I love Christmas. This is probably not a shocking admission. Heck, you probably love Christmas too. There are people who, for various reasons, do not like Christmas. They are a minority.
My very absolute favorite part of Christmas is the Christmas music. Music is intensely evocative to me and holds the flavor of a moment even if I listen to it often. In this case, Roger Whittaker’s Christmas Album (specifically Darcy the Dragon) transports me magically back to a golden stage of childhood when the trees were 12 feet tall (no really), the packages under the tree held unutterable delights, we made Christmas cookies, and the weather cooperated and provided snow. There’s a flurry of light and darkness, sweet scents and spicy, excitement and peace all wrapped up into a gift of memory.
When I turn on the Christmas music, it transports my daily passage of life into a memory to be created, and reminds me that we are in the special time, the time apart.
Tonight I will bring out the Advent calendar that I bought last year to help Grey count down the days. In the past twelve months he’s learned about seasons, months, holidays and repetitions. Of course, he still doesn’t QUITE understand how it all works, but I think the count-down will be very meaningful to him.
This weekend, we will go get our tree and decorate. (I would have done it this weekend, but I was completely exhausted from keeping Thane out of trouble in our normal, reasonably childproofed house. Add in a Christmas tree, and he might never get out of his high chair again.) Grey will be feverish with delight, and with the candy canes, hot cocoa and Christmas cookies I plan to ply him with. The UPS guy will renew his “nightly stop” status. I’ve already begun my Christmas cards, and if all goes really well they might get mailed out as early as next week. (Really, really well. OK, probably the week after.) I love the Christmas cards because I sit and I really think about the person I know and love at the other end. It’s like a prayer, or meditation of love to write the cards. (By the way, Grey has started noticing that he doesn’t get any mail. If any of you are planning on sending us a card, Grey would LOVE it if the card was addressed to him!)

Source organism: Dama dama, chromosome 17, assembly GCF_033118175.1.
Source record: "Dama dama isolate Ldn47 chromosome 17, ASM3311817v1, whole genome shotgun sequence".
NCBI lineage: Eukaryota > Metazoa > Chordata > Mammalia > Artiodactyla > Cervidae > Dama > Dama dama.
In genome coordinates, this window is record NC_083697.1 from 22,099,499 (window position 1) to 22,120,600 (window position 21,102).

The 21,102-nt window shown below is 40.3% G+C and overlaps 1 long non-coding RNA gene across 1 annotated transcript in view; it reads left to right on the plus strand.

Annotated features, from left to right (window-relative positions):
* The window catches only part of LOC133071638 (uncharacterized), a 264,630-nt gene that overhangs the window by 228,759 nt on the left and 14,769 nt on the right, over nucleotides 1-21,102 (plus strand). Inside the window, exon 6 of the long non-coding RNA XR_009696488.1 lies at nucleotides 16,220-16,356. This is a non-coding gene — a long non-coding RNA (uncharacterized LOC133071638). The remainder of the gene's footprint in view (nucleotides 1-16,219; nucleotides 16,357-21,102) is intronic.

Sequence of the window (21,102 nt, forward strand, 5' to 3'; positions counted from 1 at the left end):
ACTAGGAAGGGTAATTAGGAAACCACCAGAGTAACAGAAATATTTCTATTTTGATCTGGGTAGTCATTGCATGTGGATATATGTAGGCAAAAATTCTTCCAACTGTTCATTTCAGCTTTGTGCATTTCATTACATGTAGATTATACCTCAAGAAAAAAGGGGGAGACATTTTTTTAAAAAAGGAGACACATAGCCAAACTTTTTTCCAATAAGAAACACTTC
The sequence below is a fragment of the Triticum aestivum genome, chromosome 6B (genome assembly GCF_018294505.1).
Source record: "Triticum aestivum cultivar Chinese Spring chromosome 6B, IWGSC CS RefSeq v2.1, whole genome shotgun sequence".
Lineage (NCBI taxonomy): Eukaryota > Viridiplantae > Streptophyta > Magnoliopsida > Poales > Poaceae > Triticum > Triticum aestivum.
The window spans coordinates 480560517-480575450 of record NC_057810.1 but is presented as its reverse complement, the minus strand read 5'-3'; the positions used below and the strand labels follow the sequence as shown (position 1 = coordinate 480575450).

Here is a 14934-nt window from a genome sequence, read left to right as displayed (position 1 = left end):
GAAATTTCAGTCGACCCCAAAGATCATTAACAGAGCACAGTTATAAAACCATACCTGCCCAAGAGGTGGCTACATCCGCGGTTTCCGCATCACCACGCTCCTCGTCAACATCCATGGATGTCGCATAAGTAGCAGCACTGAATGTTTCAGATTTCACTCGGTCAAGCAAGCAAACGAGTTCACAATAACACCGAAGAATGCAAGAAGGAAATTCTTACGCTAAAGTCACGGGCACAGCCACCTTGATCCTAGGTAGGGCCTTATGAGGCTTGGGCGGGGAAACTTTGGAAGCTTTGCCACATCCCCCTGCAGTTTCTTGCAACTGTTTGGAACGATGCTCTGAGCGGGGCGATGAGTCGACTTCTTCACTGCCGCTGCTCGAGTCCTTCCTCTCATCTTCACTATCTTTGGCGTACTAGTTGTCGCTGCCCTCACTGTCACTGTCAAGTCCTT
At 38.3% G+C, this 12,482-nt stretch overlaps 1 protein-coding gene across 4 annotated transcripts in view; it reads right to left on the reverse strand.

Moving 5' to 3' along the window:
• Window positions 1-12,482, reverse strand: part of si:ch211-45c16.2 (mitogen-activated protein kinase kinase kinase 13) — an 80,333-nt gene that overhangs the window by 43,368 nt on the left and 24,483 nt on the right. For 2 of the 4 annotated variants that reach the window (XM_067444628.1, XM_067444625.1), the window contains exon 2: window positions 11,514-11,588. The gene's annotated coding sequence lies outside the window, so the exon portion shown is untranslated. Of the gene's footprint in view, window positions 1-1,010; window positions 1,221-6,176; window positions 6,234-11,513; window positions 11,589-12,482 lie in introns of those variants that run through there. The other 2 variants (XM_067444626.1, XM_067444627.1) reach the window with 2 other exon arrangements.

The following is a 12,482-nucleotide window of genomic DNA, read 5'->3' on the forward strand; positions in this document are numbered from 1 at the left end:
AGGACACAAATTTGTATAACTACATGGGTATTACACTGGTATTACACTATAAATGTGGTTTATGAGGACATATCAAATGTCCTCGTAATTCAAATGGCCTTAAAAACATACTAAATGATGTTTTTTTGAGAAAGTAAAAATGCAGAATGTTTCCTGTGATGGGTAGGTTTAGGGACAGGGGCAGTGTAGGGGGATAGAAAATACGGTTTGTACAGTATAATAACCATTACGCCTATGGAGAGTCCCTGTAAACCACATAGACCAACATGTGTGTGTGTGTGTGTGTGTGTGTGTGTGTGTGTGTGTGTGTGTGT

I also save up my “sick time” each year — usually nearly a week. If no one gets sick (and we’re disgustingly healthy) then I take a day a week off for the month of December. So tomorrow I am taking off. No real plans, but to enjoy myself and the season.
And of course the Christmas tableau! I won’t be playing the part of Mary this year, and I do not have a baby to offer up as the Christ child (both my sons — October babies — served in that role). But I’ll play my trumpet and there will be light and darkness and children and songs.
The older I get, the less the stuff of Christmas matters. I get so much joy out of buying presents for the small people in my life, I really don’t covet much for myself anymore. (In fact, for Christmas this year I’m requesting donations to Path International.) I’m sure my 4 year old son doesn’t feel that way. I didn’t at four, or fourteen for that matter.
Perhaps the greatest gift of Christmas with children is wondering how this will all play out in their minds and memories. I remember the cardboard fireplace my parents put up the year I was four. I remember the cabbage patch play set I got the year my brother was born. There are so many glimmering, golden memories of anticipation and delight. I can only hope that my sons’ memories are as full of Christmas goodness when they set about celebrating with their own children some day.